Getting Started 
Misconception/Error The student is unable to identify how either the visual model or the equation relates to the given problem and its solution. 
Examples of Student Work at this Level The student describes how to solve the problem (correctly or incorrectly) without regard to either the model or the equation. For example, the student attempts to divide by without relating this operation to either the model or the equation. 
Questions Eliciting Thinking What is the question asking? How would you answer it? What mathematical operation do you need to use to answer the question?
What does the equation have to do with how many stones are needed for the path?
What does the long bar represent? What does the short bar represent? How can they be used to answer the question? 
Instructional Implications Review the concept of division as repeated subtraction, as breaking apart into equal shares, and as the inverse of multiplication. Ask the student to compose realworld contexts for division of fraction problems and use these three approaches to provide interpretations, models, and strategies. Begin with problems in which different realworld interpretations of division are applied to word problems that result in whole number quotients. 
Moving Forward 
Misconception/Error The student is unsuccessful in using either the visual model or the equation to answer the question posed in the problem. 
Examples of Student Work at this Level The student attempts to use either the visual model or the equation to determine the number of stones needed for the path but:
 Errs in describing the fraction of a stone when using the visual model.
 Is unable to correctly solve the equation.

Questions Eliciting Thinking What is the significance of the marks on the model? Into how many sections is each stone divided? What fraction of the stone does each section represent?
Can you explain your strategy for solving the equation? 
Instructional Implications Ask the student to explain what it means to divide whole numbers and to complete division problems using whole numbers instead of fractions. Encourage the student to use number lines and fraction strips to model fraction division and to write equations to represent the relationship among quantities in problems. Give the student additional fraction division problems and encourage the student to use his or her understanding of whole number division as a guide to understanding fraction division.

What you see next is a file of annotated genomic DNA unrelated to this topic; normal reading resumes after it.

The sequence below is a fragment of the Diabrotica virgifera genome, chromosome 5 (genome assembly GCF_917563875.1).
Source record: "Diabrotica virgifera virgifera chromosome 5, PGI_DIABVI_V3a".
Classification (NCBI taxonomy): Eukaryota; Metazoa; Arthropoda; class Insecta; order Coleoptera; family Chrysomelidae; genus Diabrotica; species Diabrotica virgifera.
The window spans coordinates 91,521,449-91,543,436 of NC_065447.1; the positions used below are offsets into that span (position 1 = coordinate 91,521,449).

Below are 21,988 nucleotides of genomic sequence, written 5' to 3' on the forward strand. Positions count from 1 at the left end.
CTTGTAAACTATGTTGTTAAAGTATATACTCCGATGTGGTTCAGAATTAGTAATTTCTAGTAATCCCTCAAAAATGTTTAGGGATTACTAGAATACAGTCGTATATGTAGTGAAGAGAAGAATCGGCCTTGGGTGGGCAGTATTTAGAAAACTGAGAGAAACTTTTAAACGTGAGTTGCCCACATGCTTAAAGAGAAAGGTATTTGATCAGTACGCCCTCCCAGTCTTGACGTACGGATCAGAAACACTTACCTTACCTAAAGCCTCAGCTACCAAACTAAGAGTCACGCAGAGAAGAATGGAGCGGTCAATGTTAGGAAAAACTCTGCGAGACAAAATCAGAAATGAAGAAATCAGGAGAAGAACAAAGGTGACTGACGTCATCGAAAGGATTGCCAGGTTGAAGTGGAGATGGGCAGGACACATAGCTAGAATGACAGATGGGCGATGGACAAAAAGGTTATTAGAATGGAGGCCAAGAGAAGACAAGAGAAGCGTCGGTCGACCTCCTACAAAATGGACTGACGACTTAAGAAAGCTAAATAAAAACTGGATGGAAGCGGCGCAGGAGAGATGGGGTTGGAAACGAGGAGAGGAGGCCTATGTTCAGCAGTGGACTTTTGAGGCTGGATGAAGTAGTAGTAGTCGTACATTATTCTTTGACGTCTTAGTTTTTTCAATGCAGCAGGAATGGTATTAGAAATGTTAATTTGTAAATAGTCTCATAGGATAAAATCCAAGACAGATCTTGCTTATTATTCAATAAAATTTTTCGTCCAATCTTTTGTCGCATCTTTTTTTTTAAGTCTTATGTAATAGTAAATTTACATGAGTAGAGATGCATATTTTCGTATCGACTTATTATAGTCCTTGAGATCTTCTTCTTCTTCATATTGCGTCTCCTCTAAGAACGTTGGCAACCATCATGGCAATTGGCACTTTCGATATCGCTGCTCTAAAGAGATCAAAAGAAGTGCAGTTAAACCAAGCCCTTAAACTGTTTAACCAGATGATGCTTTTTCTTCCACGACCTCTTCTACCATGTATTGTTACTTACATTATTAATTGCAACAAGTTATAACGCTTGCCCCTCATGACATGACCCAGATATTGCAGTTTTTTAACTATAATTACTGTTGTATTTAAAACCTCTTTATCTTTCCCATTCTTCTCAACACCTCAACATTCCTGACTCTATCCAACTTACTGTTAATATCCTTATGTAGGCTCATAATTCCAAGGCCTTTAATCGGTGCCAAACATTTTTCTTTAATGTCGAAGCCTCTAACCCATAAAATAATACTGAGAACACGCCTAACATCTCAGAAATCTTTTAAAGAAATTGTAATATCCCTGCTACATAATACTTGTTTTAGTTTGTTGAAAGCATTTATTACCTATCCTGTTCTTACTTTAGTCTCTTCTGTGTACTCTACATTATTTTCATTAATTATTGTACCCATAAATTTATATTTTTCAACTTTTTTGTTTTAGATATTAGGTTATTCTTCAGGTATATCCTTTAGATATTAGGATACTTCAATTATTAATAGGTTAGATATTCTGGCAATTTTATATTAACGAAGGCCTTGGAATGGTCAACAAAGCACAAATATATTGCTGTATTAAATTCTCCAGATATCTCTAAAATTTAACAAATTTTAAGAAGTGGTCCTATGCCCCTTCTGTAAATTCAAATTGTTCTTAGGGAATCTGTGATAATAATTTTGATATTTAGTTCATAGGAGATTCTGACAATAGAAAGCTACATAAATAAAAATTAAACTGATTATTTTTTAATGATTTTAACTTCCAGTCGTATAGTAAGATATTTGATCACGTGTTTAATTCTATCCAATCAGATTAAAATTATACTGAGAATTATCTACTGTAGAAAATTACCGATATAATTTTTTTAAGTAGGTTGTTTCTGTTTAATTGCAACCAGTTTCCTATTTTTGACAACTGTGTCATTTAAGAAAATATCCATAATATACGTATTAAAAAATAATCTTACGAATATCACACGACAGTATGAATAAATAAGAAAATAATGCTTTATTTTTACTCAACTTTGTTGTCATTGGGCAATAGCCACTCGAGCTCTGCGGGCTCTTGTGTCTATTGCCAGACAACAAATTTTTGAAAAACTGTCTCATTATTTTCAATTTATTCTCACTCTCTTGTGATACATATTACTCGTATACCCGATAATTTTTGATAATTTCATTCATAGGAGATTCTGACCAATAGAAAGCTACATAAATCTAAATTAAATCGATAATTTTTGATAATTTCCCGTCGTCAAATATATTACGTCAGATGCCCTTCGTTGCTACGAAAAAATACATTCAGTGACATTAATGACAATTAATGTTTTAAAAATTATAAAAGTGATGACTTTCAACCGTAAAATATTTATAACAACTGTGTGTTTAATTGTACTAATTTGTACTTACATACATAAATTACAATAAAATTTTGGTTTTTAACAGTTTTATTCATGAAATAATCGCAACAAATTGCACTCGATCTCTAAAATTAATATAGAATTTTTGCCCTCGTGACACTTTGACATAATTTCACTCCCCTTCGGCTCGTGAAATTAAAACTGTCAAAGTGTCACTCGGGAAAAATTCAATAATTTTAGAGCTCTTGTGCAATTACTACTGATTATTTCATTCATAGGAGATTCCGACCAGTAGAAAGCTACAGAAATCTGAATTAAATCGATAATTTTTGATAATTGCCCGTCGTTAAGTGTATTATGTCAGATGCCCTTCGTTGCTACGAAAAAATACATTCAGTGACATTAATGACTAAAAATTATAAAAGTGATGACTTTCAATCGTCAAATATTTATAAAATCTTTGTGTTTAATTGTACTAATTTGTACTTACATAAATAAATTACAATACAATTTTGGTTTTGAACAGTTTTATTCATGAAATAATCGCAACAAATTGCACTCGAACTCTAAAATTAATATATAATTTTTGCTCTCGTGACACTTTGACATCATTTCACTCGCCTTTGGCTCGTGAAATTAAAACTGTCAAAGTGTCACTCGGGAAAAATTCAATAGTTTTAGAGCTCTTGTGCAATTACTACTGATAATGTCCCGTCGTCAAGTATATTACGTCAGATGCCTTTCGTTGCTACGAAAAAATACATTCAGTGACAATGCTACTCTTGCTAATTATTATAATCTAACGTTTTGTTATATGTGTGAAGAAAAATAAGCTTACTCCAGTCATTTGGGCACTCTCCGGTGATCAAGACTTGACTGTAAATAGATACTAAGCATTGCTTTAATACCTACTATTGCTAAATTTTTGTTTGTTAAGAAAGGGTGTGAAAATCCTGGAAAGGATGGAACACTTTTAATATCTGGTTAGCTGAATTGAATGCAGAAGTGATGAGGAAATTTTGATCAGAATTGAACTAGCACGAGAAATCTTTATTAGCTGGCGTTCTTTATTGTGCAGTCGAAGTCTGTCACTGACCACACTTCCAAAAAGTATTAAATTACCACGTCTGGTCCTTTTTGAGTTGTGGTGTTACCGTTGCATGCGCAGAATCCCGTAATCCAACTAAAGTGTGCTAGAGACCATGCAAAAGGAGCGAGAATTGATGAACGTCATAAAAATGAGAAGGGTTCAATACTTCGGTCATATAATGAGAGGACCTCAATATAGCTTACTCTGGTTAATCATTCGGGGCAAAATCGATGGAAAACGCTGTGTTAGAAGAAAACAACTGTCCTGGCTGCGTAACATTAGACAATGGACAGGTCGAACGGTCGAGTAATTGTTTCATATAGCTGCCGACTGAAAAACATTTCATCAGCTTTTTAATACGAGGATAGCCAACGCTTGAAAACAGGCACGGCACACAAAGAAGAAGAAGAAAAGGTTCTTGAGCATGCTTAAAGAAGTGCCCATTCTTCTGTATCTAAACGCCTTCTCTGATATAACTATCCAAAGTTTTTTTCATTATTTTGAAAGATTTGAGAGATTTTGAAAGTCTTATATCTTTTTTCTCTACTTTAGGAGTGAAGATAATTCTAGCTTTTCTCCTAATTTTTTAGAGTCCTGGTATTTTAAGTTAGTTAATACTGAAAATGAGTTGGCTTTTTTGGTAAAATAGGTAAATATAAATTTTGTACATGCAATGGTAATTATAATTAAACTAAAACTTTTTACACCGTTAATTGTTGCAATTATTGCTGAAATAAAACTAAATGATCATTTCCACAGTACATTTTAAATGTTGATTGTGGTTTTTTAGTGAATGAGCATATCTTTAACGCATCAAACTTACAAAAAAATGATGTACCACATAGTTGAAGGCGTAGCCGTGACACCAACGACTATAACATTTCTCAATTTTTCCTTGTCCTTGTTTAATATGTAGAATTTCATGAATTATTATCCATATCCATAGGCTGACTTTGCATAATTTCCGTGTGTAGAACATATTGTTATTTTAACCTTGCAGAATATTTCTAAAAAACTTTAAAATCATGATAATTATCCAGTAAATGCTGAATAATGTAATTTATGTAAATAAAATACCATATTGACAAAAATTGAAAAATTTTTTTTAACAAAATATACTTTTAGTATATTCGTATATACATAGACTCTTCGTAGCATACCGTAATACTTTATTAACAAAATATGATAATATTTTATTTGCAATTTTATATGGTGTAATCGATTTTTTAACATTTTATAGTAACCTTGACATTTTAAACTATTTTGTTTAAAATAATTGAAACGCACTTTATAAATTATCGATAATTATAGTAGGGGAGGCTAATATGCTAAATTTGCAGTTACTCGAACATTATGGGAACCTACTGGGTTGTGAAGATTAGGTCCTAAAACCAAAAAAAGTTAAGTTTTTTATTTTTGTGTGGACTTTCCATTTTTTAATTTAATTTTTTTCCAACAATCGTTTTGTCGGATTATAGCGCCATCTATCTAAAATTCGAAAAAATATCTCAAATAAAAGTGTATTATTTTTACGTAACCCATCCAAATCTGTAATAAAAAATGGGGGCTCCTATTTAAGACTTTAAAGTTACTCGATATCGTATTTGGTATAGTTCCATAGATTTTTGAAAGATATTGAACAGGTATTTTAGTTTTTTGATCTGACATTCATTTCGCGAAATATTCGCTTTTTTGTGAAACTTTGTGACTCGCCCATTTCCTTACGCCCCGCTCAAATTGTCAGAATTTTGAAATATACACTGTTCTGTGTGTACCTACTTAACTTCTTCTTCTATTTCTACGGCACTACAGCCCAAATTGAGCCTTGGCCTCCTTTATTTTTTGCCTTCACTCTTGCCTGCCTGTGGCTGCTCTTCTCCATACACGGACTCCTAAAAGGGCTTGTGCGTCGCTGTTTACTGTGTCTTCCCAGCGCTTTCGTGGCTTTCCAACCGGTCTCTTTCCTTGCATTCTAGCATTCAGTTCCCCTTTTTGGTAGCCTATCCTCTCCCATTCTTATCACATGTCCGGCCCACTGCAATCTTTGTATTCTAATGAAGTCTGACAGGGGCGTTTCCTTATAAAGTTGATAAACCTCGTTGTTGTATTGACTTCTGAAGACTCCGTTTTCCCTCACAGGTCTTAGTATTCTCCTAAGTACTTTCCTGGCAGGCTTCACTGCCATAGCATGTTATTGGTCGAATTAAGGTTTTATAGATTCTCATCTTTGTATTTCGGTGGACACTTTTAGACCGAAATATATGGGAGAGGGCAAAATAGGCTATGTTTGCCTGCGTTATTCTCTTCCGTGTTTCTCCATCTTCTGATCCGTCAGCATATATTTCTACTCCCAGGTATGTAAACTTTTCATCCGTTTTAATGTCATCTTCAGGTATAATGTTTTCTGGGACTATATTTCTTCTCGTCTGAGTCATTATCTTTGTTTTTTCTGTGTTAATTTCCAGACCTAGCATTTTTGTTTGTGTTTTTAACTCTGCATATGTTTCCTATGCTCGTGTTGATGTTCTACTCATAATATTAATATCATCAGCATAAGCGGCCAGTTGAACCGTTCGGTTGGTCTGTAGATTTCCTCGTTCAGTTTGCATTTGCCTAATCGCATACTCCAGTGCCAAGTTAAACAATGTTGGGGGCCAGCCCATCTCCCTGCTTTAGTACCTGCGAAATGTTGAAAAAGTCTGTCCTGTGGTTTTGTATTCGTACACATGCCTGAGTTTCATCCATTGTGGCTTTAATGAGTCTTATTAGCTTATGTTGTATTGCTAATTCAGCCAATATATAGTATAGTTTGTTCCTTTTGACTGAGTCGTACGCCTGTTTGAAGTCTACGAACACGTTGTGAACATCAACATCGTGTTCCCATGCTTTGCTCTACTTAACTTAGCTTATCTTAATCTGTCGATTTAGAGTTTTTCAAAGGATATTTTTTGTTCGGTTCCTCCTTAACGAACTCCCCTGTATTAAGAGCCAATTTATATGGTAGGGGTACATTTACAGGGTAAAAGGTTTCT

Almost There 
Misconception/Error The student is unable to explain how either the model or the equation can be used to answer the question posed in the problem. 
Examples of Student Work at this Level The student uses either the model or the equation to correctly answer the question posed in the problem. However, the student is unable to explain the relationship between the model or the equation and the solution strategy used. The student says:
 The model shows how many stones are needed but is unable to explain how.
 The equation can be solved by dividing but does not explain the relationship between the equation and the problem context.

Questions Eliciting Thinking Why do you think the bars are divided into smaller pieces? What does each piece represent?
Where does this equation come from? What does it mean in the context of the problem? 
Instructional Implications Review the process of fraction division from the familiar perspective of, “How many groups of x can go into y?” (e.g., 34 ÷ 3 can be described as “How many threes can go into 34?” resulting in an answer of ). Point out that fraction division can be thought of this way as well, but divisor and dividend must be rewritten as fractions with a common denominator for the connection to be apparent. In the worksheet problem, ÷ can be rewritten as ÷ and understood as, “How many sets of three twelfths can go into 34 twelfths?” which is equivalent to 34 ÷ 3. The model on the worksheet illustrates this perspective. Provide the student with other problems to consider in this manner and ask the student to generate a visual model similar to the one given in the worksheet for each problem.
Guide the student to interpret division problems as unknown factor problems. For example, 24 ÷ 8 can be rewritten as 8 × ? = 24 and thought of as the number of eights in 24. Likewise, ÷ can be rewritten as × ? = and thought of as the number of fourths in . The number of fourths in is more easily found when both and are rewritten with a common denominator (i.e., as and ) so the question becomes, “How many three twelfths are in 34 twelfths?” or equivalently, “How many threes are in 34?” 
Got It 
Misconception/Error The student provides complete and correct responses to all components of the task. 
Examples of Student Work at this Level The student explains that:
 The model represents the length of the path divided into meter long sections, each representing the length of a stone, and the question can be answered by counting the number of “stones” marked on the model.
 In solving the equation, one is dividing the length of the path, meters, by the length of a stone, meter, which will result in the number of stones needed.

Questions Eliciting Thinking Why was each stone divided into thirds in the model?
What fraction of the path does each stone represent in the model? 
Instructional Implications Ask the student to generate an explanation of how the problem strategy not chosen (visual model or equation) could be used to determine the number of stones needed for the path.
Provide the student with additional problems for which he or she can develop a visual model or an equation that represents the relationships among quantities described in the problem.